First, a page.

– Citizens might vote to cancel policies which are needed but unpopular such as tax reform
– Politicians might switch to other tactics for implementing policies e.g. allow activist legal system to roll out “Voice” when referendum for same fails.
– Endless campaigns for issues people thought were settled

I’m done on this sub-topic .. now reading up on how Romans tried to expand democracy through assemblies etc.

Dot
Dot
May 5, 2023 8:38 am

Another series of boilerplate replies from a big government loving, major party shill and dolt.

We might get referendums passed because the issues are not fully explained and citizens don’t have time & energy to uncover the real effects.

How often are “da issues” explained in legislation or regulation? How often does Parliament vote without all of the MPs even reading the legislation? If it’s too complex to put to a referendum, it shouldn’t be law anyway.

If it requires an unfeasible amount of time and energy to uncover what is in an Act, you are being blindsided, likely ripped off and governed by unelected technocrats.

More so when big money gets behind a referendum like Voice

If the position to repeal is genuinely unpopular and repulsive, no amount of campaigning will make it popular. Those who support something have to put up their own money (which they essentially waste) and before they get there, they’d likely need a threshold of support like 2% of the electorate. Some of the truly fringe issues won’t get 2% nor will some complex legislation people haven’t heard of. (So sunset clauses on everything is probably needed too).

– Citizens might vote to cancel policies which are needed but unpopular such as tax reform

“Needed” – by whom? If the electorate could have voted in Abbott but kept him to his promises, everyone would have been happier, including of all people, Tony Abbott. Parliament might cancel tax reform, then get sent packing in a referendum.

This is why a negative CIR is good. It removes the median voter problem. You could vote for the best party and vote down their bad ideas. The parties would be closer to their ideals or at least their promises.

Yet, you are trying to frame this as “undemocratic”.

Politicians might switch to other tactics for implementing policies e.g. allow activist legal system to roll out “Voice” when referendum for same fails.

This is certifiably insane and doesn’t even make sense. You can’t strike down legislation that doesn’t exist in the constitution and failed at a constitutional referendum.

– Endless campaigns for issues people thought were settled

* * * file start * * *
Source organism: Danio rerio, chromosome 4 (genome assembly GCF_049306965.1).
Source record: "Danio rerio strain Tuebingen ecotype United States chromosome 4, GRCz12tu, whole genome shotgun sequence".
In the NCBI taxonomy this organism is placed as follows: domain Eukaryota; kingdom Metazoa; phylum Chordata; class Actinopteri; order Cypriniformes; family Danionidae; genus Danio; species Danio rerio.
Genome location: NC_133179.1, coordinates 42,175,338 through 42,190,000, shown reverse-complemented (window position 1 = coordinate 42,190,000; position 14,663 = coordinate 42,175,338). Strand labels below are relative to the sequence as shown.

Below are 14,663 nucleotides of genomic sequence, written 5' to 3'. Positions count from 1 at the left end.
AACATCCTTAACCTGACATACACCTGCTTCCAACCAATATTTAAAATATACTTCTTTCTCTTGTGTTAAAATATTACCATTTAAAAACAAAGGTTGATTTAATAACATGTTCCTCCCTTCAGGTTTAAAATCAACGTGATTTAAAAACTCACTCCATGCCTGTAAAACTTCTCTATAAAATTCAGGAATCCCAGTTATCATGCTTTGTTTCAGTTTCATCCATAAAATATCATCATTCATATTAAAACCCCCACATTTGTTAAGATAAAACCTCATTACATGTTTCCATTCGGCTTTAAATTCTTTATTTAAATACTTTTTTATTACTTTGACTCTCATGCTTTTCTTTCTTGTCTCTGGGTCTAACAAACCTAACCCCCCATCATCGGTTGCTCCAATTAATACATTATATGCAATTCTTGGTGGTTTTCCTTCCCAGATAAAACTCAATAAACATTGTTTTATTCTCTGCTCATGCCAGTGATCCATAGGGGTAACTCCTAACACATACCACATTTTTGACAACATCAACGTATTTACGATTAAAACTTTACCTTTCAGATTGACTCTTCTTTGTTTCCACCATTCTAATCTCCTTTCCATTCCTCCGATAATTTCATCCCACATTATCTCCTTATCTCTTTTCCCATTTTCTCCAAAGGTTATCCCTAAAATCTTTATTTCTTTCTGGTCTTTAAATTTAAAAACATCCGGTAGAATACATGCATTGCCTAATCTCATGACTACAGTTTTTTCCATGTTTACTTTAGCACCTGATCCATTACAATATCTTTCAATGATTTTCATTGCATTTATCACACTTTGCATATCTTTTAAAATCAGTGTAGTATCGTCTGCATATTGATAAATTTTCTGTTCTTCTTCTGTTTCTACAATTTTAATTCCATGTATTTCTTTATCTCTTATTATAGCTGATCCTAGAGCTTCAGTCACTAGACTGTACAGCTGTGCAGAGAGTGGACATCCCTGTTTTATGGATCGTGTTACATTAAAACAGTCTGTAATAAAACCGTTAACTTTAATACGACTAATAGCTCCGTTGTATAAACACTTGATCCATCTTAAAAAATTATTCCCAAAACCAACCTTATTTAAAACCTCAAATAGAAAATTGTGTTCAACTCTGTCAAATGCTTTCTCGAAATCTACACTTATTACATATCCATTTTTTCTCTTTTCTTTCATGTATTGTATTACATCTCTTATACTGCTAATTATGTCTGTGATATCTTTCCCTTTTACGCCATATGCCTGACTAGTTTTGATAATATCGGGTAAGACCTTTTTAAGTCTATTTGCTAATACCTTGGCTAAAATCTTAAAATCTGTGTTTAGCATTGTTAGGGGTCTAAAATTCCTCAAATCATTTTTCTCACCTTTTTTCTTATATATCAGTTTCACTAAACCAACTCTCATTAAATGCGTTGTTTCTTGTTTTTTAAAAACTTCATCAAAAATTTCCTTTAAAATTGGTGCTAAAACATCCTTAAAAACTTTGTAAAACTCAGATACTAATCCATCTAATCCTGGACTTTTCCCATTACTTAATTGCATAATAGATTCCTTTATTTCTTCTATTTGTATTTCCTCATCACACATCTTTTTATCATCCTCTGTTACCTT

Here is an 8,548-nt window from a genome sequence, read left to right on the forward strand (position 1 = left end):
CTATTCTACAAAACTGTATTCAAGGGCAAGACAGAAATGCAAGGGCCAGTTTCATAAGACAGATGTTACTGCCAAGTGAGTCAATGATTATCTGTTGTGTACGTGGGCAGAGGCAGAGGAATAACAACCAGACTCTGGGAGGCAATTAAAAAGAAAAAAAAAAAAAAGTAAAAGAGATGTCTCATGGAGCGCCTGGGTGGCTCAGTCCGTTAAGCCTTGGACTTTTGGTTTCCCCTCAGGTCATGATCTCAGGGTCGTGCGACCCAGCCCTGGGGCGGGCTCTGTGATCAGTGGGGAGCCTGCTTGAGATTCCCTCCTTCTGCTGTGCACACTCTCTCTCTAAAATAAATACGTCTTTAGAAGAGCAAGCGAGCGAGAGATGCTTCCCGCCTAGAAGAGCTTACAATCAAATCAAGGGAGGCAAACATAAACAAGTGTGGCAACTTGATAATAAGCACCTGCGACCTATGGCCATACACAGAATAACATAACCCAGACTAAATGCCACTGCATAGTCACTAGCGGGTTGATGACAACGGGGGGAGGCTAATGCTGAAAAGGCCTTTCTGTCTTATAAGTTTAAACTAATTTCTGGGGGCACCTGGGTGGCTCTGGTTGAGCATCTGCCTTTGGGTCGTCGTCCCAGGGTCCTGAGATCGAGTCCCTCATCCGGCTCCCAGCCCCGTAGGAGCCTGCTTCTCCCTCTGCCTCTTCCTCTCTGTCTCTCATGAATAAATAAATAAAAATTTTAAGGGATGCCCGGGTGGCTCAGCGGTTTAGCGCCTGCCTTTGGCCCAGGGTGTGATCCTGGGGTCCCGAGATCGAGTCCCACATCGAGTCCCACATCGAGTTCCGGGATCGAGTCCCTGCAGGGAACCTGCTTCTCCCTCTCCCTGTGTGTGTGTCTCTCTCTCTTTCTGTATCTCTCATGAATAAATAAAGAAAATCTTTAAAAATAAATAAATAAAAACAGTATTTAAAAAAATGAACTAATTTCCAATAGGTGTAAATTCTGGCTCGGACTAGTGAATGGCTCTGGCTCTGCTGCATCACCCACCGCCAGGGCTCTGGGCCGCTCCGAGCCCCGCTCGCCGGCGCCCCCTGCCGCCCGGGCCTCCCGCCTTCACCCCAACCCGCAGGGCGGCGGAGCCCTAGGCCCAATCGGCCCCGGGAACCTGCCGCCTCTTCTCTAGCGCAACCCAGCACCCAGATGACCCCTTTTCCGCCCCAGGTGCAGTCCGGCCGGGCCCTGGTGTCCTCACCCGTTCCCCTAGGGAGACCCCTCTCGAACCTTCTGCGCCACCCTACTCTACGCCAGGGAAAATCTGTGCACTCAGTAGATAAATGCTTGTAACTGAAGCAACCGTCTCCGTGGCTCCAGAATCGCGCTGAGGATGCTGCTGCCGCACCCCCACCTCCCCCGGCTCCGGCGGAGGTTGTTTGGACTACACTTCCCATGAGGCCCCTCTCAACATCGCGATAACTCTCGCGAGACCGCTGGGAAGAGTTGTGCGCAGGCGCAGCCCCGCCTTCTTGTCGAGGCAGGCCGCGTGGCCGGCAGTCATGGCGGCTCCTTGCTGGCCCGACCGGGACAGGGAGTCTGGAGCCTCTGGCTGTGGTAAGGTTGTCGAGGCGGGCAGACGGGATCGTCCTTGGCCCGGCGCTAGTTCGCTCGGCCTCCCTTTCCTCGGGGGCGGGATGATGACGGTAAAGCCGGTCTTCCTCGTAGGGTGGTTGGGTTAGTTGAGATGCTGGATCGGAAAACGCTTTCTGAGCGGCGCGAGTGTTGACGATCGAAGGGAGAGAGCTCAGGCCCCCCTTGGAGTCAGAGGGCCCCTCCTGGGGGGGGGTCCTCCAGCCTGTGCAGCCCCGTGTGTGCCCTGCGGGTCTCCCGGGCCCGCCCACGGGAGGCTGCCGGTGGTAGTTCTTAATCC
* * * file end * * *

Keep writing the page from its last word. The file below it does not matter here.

We have Federal elections every three years. What a stupid argument, you ditz.

I’m done on this sub-topic .. now reading up on how Romans tried to expand democracy through assemblies etc.

Look champ, Rome had regional tribunals (yes) and the issue was….


YOU assert that some goat herder couldn’t make it to the regional one in Syracuse. So what! He was never going to the Plebeian Tribune Assembly in Rome either. Rome did not suffer from having regional assemblies. Greek democracy did have problems such as semi professional jurors becoming entitled and expecting dole payments for finding people guilty with unfair trials.

There are no sources that indicate that Rome suffered at all by checking central authority. That’s generally true because the really bad governance and fall happened in the Dominate.

Alamak!
Alamak!
May 5, 2023 11:52 am

Thanks for the detailed reply. I don’t think you actually addressed the core questions I was asking but its good to understand your “thinking” on CIR and why you believe it could work well.

For myself, I think CIR suffers from same challenges as the current Voice campaign and would need extra measures to stop it becoming another undemocratic arm of the state giving more power to powerful.

Dot
Dot
May 5, 2023 2:47 pm

For myself, I think

No you do not and cannot.

CIR suffers from same challenges as the current Voice campaign

LOL, you idiot.

would need extra measures to stop it becoming another undemocratic arm of the state

…literally, the electorate voting down bad laws passed by the legislature?

You are calling the electorate, voting to strike a bad law of off the books that was passed by Parliament; “an undemocratic arm of the state”. This is delusional Newspeak.

Dude, what ARE you smoking?

You can repeat your bullshit over and over again, but it won’t make it true.